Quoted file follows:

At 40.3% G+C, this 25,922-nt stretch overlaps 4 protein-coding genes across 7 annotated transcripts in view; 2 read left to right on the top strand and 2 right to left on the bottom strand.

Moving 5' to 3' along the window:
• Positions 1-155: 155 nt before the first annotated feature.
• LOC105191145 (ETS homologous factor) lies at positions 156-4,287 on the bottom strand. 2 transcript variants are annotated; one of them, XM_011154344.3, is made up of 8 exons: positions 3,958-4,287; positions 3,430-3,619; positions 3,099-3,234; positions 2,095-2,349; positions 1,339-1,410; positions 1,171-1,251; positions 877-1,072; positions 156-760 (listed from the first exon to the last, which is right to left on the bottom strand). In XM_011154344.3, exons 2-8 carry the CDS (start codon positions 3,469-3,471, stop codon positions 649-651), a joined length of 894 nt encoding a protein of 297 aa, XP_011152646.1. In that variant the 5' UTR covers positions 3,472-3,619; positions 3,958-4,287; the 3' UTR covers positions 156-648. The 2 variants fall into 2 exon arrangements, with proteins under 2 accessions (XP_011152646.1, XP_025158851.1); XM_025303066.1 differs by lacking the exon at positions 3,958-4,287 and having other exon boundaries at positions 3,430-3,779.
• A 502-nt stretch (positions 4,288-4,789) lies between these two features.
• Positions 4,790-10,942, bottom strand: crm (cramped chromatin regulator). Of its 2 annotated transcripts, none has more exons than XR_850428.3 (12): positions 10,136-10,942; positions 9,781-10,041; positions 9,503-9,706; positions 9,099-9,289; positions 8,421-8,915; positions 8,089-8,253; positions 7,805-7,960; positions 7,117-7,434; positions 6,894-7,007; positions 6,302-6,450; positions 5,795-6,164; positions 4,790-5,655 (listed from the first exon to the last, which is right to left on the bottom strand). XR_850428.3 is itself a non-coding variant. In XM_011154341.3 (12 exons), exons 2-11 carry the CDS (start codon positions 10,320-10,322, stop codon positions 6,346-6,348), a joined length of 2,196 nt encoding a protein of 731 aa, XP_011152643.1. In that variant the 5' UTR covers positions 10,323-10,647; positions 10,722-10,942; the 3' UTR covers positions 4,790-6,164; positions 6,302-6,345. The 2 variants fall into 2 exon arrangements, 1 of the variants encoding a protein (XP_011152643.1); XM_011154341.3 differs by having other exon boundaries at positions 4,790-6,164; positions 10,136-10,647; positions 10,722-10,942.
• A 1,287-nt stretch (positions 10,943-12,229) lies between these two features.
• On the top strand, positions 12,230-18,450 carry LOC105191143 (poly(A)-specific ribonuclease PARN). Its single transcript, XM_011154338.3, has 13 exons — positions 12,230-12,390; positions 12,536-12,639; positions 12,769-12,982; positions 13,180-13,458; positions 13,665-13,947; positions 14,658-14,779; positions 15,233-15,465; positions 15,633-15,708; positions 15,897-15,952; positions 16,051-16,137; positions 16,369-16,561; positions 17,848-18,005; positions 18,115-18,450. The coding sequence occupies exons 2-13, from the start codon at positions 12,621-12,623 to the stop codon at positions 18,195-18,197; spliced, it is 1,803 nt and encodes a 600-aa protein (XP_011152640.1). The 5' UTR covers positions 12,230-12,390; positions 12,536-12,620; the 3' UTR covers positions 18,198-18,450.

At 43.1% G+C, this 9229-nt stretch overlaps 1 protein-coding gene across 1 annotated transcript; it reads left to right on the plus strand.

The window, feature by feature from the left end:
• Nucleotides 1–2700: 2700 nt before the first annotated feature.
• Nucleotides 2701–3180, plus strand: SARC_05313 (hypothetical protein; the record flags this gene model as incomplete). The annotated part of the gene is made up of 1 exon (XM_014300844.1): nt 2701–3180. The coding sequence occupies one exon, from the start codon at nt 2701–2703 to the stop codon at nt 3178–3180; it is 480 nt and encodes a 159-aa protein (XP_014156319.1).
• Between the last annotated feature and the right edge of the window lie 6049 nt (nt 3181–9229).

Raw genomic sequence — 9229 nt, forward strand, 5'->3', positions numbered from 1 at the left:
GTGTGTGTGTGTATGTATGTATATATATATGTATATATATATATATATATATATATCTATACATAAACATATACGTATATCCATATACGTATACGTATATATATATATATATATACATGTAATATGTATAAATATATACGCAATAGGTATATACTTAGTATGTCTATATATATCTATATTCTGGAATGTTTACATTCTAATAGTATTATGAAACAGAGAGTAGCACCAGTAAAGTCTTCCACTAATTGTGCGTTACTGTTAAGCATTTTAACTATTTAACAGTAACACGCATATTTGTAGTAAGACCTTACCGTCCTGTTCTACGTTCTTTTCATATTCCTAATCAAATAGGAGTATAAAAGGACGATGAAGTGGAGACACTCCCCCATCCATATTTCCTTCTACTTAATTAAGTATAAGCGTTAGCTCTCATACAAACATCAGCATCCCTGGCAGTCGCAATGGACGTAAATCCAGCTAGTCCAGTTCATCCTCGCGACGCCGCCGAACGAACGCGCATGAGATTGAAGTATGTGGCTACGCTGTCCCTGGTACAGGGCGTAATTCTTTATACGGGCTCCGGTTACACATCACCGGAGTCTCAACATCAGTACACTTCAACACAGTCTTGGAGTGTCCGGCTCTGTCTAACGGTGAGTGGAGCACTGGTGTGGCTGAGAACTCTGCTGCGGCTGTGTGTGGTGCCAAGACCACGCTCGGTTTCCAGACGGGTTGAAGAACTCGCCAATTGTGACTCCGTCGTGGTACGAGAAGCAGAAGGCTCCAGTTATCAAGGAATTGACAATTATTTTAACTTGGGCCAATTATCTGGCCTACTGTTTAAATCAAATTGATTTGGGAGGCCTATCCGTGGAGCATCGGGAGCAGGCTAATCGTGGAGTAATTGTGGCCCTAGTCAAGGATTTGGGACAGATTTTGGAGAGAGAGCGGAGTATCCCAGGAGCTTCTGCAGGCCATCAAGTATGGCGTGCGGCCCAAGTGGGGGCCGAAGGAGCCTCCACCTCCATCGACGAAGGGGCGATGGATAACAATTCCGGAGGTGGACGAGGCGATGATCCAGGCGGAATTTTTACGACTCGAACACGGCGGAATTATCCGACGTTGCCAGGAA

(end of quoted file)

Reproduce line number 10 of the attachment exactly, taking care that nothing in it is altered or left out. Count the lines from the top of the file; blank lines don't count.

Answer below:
The window, feature by feature from the left end: